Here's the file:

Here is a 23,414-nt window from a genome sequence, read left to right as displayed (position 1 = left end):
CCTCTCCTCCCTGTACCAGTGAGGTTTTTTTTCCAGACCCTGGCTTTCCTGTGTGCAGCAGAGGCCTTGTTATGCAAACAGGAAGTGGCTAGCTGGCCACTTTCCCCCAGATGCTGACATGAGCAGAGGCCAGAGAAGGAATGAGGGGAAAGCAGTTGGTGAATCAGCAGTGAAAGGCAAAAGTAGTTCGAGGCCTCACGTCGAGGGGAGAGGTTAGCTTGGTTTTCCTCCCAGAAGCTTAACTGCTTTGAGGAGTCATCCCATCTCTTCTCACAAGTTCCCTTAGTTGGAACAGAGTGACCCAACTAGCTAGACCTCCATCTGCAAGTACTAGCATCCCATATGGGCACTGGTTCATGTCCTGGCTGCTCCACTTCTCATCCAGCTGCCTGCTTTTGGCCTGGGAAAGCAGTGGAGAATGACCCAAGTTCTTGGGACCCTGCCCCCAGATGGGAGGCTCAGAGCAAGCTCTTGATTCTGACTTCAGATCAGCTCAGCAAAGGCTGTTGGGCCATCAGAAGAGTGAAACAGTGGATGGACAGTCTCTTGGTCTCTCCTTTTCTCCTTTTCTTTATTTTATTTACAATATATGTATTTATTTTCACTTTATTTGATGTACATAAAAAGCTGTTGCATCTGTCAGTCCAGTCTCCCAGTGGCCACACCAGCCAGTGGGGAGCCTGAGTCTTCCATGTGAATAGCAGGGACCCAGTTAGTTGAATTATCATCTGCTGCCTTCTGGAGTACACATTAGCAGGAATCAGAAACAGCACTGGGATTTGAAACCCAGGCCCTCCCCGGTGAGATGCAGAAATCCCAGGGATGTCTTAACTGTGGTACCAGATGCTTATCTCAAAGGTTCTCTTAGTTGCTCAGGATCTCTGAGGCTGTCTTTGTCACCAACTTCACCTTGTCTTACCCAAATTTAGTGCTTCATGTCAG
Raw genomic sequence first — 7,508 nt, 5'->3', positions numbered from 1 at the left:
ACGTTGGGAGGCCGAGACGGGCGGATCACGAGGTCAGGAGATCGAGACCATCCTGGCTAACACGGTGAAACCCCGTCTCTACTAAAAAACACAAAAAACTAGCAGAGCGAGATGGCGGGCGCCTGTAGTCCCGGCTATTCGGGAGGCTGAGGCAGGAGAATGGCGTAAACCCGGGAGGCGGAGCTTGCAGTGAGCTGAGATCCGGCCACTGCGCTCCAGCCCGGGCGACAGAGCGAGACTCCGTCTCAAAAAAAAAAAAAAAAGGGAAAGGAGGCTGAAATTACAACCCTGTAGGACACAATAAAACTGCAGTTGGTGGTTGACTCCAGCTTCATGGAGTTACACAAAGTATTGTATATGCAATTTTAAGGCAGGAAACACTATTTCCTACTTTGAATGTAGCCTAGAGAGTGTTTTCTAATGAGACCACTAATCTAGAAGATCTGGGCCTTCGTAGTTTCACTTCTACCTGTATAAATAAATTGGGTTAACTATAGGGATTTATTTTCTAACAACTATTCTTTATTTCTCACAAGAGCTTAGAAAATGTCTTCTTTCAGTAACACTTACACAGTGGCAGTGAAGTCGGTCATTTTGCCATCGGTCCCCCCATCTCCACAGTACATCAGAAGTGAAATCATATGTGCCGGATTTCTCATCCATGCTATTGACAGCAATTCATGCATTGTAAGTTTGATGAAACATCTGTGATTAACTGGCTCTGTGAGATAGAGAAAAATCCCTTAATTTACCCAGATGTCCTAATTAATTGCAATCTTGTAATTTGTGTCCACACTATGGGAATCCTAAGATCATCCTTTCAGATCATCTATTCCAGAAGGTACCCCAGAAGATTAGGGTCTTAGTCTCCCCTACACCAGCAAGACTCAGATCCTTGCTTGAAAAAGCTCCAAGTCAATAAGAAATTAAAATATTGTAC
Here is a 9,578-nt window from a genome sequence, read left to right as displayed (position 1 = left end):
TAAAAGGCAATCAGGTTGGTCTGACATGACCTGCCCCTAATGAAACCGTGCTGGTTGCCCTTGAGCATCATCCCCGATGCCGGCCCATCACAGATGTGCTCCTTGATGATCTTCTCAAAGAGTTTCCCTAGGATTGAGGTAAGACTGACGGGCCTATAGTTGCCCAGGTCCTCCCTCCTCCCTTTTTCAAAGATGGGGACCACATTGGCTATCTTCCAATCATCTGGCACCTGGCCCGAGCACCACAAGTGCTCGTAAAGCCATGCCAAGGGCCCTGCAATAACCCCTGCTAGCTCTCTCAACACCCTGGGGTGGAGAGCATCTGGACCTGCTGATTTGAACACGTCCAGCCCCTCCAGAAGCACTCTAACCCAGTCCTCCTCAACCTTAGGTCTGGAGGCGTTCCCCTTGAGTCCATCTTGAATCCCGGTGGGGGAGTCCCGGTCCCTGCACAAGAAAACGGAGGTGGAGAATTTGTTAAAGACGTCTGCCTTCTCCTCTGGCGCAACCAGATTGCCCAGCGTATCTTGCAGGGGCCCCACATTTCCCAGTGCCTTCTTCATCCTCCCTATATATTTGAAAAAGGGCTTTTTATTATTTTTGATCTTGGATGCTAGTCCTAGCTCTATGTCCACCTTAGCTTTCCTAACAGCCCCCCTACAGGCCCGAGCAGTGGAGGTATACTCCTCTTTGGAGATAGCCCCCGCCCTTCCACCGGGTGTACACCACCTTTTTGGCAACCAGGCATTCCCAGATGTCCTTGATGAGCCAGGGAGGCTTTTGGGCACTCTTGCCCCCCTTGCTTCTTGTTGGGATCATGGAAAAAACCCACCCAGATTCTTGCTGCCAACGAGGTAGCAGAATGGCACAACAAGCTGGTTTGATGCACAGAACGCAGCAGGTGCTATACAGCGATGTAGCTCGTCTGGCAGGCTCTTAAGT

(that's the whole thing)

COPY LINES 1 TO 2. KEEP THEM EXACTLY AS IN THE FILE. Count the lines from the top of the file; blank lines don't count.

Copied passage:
Here is a 23,414-nt window from a genome sequence, read left to right as displayed (position 1 = left end):
CCTCTCCTCCCTGTACCAGTGAGGTTTTTTTTCCAGACCCTGGCTTTCCTGTGTGCAGCAGAGGCCTTGTTATGCAAACAGGAAGTGGCTAGCTGGCCACTTTCCCCCAGATGCTGACATGAGCAGAGGCCAGAGAAGGAATGAGGGGAAAGCAGTTGGTGAATCAGCAGTGAAAGGCAAAAGTAGTTCGAGGCCTCACGTCGAGGGGAGAGGTTAGCTTGGTTTTCCTCCCAGAAGCTTAACTGCTTTGAGGAGTCATCCCATCTCTTCTCACAAGTTCCCTTAGTTGGAACAGAGTGACCCAACTAGCTAGACCTCCATCTGCAAGTACTAGCATCCCATATGGGCACTGGTTCATGTCCTGGCTGCTCCACTTCTCATCCAGCTGCCTGCTTTTGGCCTGGGAAAGCAGTGGAGAATGACCCAAGTTCTTGGGACCCTGCCCCCAGATGGGAGGCTCAGAGCAAGCTCTTGATTCTGACTTCAGATCAGCTCAGCAAAGGCTGTTGGGCCATCAGAAGAGTGAAACAGTGGATGGACAGTCTCTTGGTCTCTCCTTTTCTCCTTTTCTTTATTTTATTTACAATATATGTATTTATTTTCACTTTATTTGATGTACATAAAAAGCTGTTGCATCTGTCAGTCCAGTCTCCCAGTGGCCACACCAGCCAGTGGGGAGCCTGAGTCTTCCATGTGAATAGCAGGGACCCAGTTAGTTGAATTATCATCTGCTGCCTTCTGGAGTACACATTAGCAGGAATCAGAAACAGCACTGGGATTTGAAACCCAGGCCCTCCCCGGTGAGATGCAGAAATCCCAGGGATGTCTTAACTGTGGTACCAGATGCTTATCTCAAAGGTTCTCTTAGTTGCTCAGGATCTCTGAGGCTGTCTTTGTCACCAACTTCACCTTGTCTTACCCAAATTTAGTGCTTCATGTCAG